I’m not quite sure how you’d effectively communicate this in game – maybe require INT rolls or something for your last couple of spell slots filled: if you fail you still have the spell, but you’re fatigued all day. I’m not entirely satisfied with that, but it’s something to mull over.
Another idea I have is a bit of a gimmick, but I think it would work. It’s illustrated nicely by citing the first couple of times Vance gives us the list of spells a wizard prepares. The first time, the spells are: the aforementioned Call to the Violent Cloud, Phandaal’s Mantle of Stealth, the Excellent Prismatic Spray, and the Spell of the Slow Hour. Later, another wizard settles down and brain-crams: Phandaal’s Gyrator, Felojun’s Second Hypnotic Spell, that Excellent Prismatic Spray again, the Charm of Untiring Nourisment, and the Spell of the Omipotent Sphere.
You see where I’m going with this, yeah? That dusty old scroll or tome your wizard just found? Instead of telling them “It’s a scroll of Sleep,” tell them it’s a mildewey parchment whose contents purport to describe the means of casting “The Fifth Bolt of Unconsciousness.” And because spells are just weird syllables that in themselves don’t indicate anything about what a spell actually does (at least, that’s how it’s coming across in Vance so far), don’t tell your player what the spell is actually called in the rulebook until the first time they cast it, or maybe only give them some cryptic remarks that the wizard who last had this book scrawled in the margins. And make them write “Fifth Bolt of Unconsciousness” on their sheet. Like I said, gimmicky, and maybe you players will hate and even if they don’t they won’t appreciate the extra work you put in (they never do), but I think it helps magic feel like a real thing in your world, and not just a set of rules for doing certain things to monsters.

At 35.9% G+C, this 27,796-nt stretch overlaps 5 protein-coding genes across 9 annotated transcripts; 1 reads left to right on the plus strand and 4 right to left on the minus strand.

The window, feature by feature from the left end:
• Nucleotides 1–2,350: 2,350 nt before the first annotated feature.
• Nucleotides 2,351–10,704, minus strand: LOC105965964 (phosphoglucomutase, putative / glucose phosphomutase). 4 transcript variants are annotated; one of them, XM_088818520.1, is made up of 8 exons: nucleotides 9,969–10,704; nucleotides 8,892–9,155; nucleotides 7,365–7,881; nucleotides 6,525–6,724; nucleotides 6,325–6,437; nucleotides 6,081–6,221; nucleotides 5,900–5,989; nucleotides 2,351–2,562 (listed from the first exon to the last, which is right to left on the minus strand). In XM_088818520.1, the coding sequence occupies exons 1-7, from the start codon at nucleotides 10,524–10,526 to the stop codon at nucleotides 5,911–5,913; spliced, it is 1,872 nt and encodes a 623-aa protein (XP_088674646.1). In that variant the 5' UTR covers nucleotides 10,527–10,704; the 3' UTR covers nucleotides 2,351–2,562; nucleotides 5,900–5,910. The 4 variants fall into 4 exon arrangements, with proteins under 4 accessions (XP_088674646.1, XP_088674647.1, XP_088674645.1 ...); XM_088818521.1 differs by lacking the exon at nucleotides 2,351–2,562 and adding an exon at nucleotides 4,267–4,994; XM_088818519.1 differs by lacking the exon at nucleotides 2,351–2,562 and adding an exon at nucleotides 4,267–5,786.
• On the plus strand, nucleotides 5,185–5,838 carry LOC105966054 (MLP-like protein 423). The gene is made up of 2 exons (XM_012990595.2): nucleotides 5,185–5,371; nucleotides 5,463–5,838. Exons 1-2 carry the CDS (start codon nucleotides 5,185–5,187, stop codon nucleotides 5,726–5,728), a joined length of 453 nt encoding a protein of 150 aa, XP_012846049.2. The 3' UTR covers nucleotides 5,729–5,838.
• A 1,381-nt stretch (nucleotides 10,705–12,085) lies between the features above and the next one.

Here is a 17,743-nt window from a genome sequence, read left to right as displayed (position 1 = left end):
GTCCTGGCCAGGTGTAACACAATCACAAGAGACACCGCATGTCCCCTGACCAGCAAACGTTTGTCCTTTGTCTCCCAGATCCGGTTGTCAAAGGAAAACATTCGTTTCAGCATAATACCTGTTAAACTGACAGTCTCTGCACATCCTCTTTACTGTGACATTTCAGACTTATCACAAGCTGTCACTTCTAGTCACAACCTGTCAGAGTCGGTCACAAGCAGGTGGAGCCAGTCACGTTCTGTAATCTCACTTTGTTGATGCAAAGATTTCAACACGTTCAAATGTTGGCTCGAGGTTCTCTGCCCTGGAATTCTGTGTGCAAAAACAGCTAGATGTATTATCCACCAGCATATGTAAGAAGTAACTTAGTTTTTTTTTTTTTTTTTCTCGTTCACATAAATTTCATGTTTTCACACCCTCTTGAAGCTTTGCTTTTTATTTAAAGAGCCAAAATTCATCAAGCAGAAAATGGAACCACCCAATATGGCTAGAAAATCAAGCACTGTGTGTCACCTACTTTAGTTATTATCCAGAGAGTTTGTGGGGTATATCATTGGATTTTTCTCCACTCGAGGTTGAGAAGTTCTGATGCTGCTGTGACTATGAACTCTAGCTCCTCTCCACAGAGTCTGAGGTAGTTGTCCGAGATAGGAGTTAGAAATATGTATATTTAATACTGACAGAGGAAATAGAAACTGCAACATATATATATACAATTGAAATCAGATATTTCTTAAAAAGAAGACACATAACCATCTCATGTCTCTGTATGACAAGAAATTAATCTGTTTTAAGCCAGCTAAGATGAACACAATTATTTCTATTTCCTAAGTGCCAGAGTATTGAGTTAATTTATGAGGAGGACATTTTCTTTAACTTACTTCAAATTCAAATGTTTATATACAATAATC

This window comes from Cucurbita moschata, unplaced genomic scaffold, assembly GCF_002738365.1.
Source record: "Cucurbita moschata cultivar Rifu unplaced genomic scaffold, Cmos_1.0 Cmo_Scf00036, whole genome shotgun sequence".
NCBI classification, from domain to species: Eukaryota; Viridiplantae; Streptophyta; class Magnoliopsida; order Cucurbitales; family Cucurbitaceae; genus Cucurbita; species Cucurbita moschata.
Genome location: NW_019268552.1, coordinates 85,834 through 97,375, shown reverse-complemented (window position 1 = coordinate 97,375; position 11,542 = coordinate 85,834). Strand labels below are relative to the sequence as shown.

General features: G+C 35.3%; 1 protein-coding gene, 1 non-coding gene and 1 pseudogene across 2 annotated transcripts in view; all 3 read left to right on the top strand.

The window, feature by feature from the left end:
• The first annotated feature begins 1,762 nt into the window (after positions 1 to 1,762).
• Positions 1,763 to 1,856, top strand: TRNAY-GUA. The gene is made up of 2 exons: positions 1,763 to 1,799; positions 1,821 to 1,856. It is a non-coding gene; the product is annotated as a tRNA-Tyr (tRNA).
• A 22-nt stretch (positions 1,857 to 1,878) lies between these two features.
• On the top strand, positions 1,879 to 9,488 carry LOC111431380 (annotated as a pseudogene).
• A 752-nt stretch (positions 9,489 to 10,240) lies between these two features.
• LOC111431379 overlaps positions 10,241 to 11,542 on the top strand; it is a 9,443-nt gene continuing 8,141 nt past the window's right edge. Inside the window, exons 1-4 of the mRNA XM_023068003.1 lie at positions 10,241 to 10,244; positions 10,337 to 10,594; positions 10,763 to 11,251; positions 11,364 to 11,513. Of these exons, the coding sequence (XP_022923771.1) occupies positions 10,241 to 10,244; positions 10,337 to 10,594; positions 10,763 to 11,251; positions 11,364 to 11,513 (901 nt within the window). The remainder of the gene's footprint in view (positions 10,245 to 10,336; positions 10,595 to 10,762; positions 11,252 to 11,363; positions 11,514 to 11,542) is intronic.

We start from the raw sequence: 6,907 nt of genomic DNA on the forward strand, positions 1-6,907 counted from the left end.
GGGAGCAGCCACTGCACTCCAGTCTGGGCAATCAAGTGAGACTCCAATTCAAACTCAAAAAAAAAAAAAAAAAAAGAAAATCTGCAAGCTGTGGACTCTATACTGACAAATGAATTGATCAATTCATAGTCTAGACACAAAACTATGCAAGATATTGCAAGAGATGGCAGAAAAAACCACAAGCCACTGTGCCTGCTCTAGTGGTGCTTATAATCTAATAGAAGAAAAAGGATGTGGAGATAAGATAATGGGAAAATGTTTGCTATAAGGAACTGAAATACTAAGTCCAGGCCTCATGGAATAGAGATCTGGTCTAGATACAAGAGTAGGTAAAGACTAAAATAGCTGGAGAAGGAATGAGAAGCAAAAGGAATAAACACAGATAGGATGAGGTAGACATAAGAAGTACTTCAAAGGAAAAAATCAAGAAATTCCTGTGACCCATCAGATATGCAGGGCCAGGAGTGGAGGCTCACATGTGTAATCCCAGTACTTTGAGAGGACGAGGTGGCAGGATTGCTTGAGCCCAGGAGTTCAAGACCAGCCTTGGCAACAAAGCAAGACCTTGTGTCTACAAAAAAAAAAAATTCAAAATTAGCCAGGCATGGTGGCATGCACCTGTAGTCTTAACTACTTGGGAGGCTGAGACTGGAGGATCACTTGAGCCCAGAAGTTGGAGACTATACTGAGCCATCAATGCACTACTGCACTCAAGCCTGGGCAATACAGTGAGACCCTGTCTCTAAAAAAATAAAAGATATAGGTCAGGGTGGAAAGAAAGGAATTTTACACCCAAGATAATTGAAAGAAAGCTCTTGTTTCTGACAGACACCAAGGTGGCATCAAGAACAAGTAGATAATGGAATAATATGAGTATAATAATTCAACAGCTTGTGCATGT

Which brings us to the final thing I think you could do, also pretty obvious: don’t just say “Okay, you cast fireball,” have the player roll their dice, and then move on – take a second to tell everyone what casting a fireball actually looks and feels like. I feel like there’s a lot of room to get creative with this; mechanically, the only things that really matter about a spell are the numbers and the in-game effects, which means you make the standard spells seem completely fresh just by describing them differently. Remember that Call to the Violent Cloud, from The Dying Earth? In effect, it winds up being the equivalent of Plane Shift, i.e. a spell to enter a different dimension. In narrative terms though, what happens when it’s cast is that a sentient cloud is summoned, which the wizard then commands to take him to the dimension he needs to go to, and it heaves up and bats him around for awhile before depositing him there. How much weirder and more, well, magical does that feel then just “And then he cast Plane Shift and now he was in Baator,” or whatever?
To sum up: Vancian magic doesn’t have to be boring and routine, because in Vance, it’s fucking not. I’m not claiming to be the first person to have ever realized this. Maybe everyone reading this is just going “Well, duh,” but for me it’s been pretty eye-opening.